Global experts seek to end damaging dementia psychosis cycle
A new research report calls for a change in approach in the treatment of psychosis in dementia, to find alternatives to highly damaging antipsychotics.
Up to two thirds of people with Alzheimer's disease experience psychotic episodes, yet the distressing symptom is still widely under-recognised and is challenging to treat. Current antipsychotic treatments have little impact on alleviating symptoms, yet can have devastating side effects, leading to 1,660 unnecessary strokes and 1,800 unnecessary deaths in the UK every year.
Psychotic symptoms are linked to faster cognitive and functional decline and accelerated death rates.
Both psychotic symptoms and treatment side effects are more extreme in other types of dementia, including Parkinson's Disease Dementia and Lewy Body Dementia. In these people, commonly prescribed antipsychotics can be particularly damaging, quadrupling risk of stroke and death.
Now, an international group of experts, including researchers from the University of Exeter Medical School, is calling for new approaches to clinical trials to yield effective new treatments for the neuropsychiatric symptoms of Alzheimer's. The effort aims to facilitate a better understanding of the underlying mechanisms of these symptoms, which include psychosis, agitation, apathy, depression and sleep disturbances. These ideas are summarized in a new paper, "Neuropsychiatric Signs and Symptoms of Alzheimer's Disease: New Treatment Paradigms," published in the journal Alzheimer's & Dementia: Translational Research & Clinical Interventions.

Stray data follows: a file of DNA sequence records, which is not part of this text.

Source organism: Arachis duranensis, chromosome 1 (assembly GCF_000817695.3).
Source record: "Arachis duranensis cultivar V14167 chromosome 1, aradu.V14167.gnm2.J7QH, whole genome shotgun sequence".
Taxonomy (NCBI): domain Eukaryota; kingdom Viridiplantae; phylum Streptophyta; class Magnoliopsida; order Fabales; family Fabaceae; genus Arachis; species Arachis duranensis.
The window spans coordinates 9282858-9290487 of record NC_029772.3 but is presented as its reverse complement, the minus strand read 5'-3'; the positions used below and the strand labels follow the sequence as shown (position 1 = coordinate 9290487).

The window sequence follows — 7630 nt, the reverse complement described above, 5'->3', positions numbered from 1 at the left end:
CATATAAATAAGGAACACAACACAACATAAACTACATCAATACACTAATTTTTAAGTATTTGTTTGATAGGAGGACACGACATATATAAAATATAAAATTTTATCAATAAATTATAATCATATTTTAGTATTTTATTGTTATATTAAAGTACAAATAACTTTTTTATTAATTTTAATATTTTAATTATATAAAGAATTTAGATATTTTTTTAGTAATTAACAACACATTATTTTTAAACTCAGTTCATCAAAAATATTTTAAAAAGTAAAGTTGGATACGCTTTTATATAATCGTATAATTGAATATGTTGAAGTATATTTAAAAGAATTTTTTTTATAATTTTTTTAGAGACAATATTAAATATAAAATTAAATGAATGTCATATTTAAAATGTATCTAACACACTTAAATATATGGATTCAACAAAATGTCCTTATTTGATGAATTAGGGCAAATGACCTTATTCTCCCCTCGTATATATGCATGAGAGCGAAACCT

The expert group was convened through the Alzheimer's Association Research Roundtable – an ongoing effort that brings together experts in the field from academia, industry, and government to address ways to overcome barriers to drug development.
Clive Ballard, Professor of Age-Related Diseases at the University of Exeter Medical School, is the lead author for the paper's section on psychosis. He said new treatments that worked in a different way to current antipsychotics are yielding promising results in relieving symptoms without adverse outcomes, but said outcome measures needed to be standardised to ensure they were meaningful to both clinicians and people with dementia and carers.
Professor Ballard said: "We have been stuck in this damaging cycle of prescribing antipsychotics for people with dementia, despite the fact that there are minimal benefits and lots of harms as a result. We now urgently need new drugs and new non-drug interventions, so we can improve treatment of these distressing symptoms to millions of people worldwide.
"At Exeter we are already developing specific psychological therapies, running clinical trials of novel drug approaches and using-cutting edge genetic techniques to identify new targets for safe and effective therapies and to allow us to use current treatments in a more focussed way."
Psychosis and other neuropsychiatric symptoms are often among the first signs of dementia, yet are often not recognised as a warning sign. Together, these symptoms cause substantial distress for both people with dementia and their caregivers, and contribute to people moving into residential care earlier, placing financial burden on the social care system.
The section on psychosis is one part of this broader research report on the neuropsychiatric symptoms of Alzheimer's.